Do Peer Relationships Foster Behavioral Adjustment in Children with Learning Disabilities?

Article excerpt

Abstract. This article reviews the literature on peer relations and social skills of children with learning disabilities (LD). Two risk models are discussed. The single-risk model suggests that for some children with LD, social skills deficits are inherent in the disability. These deficits lead to problems with social relationships, which foster internalizing behavior problems. The multiple-risk model suggests that internalizing and externalizing behavior problems typically result when more than one risk factor is present. These additional risks might include comorbid attention-deficit/hyperactivity disorder, poverty, English as a second language, inadequate educational accommodations, and ineffective parenting. However, the risk of behavior problems is reduced if children with LD are able to establish healthy social relationships.

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This article will demonstrate how the peer relationships of children with learning disabilities (LD) are pivotal to their behavioral adjustment. To do so, the literature pertaining to differences between children with and without LD will be reviewed in terms of their peer status, friendships, experiences of peer victimization, and loneliness. The discussion will then turn to how these group differences might be associated with deficits in social skills and social problem solving. Two models that might explain why children with LD are at risk for behavioral adjustment problems will also be presented. The article will conclude by examining how positive relationships might enhance the adjustment of children with LD and discussing implications for practitioners. In addition to citing relevant empirical studies, these issues will be illustrated using quotes gathered from children with LD, their parents, and teachers in two previously published studies (Shea & Wiener, in press; Wiener & Sunohara, 1998).

PEER RELATIONSHIPS

Researchers who study peer relationships in children typically investigate four aspects of those relationships: peer status, friendship, peer victimization, and loneliness. Although these areas are interrelated, it is important to differentiate them because they are associated with behavioral adjustment in different ways.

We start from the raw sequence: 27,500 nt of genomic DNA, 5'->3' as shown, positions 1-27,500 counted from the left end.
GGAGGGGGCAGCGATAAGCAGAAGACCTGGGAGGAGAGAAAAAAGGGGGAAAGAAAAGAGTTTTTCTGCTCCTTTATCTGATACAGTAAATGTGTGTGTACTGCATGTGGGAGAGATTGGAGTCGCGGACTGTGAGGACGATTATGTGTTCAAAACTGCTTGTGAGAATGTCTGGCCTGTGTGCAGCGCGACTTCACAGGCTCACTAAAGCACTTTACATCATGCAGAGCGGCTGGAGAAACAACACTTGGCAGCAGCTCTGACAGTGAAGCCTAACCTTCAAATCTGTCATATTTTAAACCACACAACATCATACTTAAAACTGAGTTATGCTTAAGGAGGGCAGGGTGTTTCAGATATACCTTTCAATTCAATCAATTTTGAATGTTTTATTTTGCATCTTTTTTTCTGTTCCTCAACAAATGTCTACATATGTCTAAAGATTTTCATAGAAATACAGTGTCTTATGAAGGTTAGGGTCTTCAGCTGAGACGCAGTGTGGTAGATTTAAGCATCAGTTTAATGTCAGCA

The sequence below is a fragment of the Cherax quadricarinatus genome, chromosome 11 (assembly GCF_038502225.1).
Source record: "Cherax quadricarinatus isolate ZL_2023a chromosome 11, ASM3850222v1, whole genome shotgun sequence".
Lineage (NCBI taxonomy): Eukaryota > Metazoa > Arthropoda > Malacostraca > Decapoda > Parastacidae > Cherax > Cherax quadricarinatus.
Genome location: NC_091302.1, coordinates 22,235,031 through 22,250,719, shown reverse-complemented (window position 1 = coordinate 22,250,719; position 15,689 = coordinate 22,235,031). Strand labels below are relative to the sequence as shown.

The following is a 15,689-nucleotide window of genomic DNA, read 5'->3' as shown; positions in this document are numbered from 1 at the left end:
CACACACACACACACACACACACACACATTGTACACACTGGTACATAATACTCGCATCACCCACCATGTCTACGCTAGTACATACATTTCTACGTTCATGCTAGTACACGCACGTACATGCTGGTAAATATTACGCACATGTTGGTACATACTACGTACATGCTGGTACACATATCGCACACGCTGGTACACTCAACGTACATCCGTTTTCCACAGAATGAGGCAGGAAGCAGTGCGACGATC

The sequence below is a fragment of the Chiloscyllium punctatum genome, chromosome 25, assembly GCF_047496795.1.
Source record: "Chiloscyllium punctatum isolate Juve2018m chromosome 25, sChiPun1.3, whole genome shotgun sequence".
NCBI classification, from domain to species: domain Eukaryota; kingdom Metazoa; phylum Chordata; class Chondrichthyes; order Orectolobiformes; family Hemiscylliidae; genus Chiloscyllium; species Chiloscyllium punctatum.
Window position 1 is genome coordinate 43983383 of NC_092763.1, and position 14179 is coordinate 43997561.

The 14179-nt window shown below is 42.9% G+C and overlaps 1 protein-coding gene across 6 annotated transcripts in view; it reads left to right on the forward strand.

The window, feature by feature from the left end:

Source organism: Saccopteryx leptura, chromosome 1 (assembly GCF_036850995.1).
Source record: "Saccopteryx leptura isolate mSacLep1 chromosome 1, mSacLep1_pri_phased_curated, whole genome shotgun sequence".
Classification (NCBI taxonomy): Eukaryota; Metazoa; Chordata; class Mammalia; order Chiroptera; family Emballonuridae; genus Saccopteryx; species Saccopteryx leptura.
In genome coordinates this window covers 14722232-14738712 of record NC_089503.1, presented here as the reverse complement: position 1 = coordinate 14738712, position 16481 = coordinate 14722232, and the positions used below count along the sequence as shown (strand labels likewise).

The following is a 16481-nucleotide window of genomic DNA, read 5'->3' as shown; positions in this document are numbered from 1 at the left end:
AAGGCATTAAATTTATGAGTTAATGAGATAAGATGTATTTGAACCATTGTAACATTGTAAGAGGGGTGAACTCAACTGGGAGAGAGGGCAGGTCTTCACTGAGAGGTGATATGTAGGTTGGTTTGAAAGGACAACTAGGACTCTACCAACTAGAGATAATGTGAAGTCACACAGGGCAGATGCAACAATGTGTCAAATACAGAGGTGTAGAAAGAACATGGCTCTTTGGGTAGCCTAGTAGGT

Peer Status

   This girl right beside him moved her chair as far away
   from him as she could and she kept moving it over and
   trying to sit like this, so she was totally, with her body
   language and everything, removing herself away from
   him. I see the looks that they shoot him--like, you're
   weird ... (Shea & Wiener, in press)

Peer status is defined as the extent to which children are liked or disliked by groups of peers they encounter regularly, such as classmates (Schneider, Wiener, & Murphy, 1994). Children may be evaluated in terms of the degree to which they are liked (acceptance/popularity) or disliked by most children (rejection). When nomination sociometrics are used (i.e., when children are asked to nominate a designated number of children they like or dislike), some children receive very few nominations in either category and are termed neglected (Coie, Dodge, & Coppotelli, 1982). Investigating peer status in children with LD is important because children who are rejected by peers are at risk for a variety of disorders in childhood and adulthood (Bagwell, Newcomb, & Bukowski, 1998).

One of the most consistent findings in the literature on children and adolescents with LD is that they are less likely to be socially accepted and more likely to be socially neglected and rejected by peers than typically functioning children (see Kavale & Forness, 1995; Swanson & Malone, 1992; Wiener, 1987, for reviews of this literature). Bryan (1976) found that children with LD maintained their low peer acceptance over a period of two years even though teachers and classmates had changed.

The peer status of children with LD declines over the course of a school year; that is, many children with LD who have average social status at the beginning of the school year are seen as neglected or rejected by the end of the school year (Kuhne & Wiener, 2000; Vaughan, Elbaum, & Schumm, 1996). …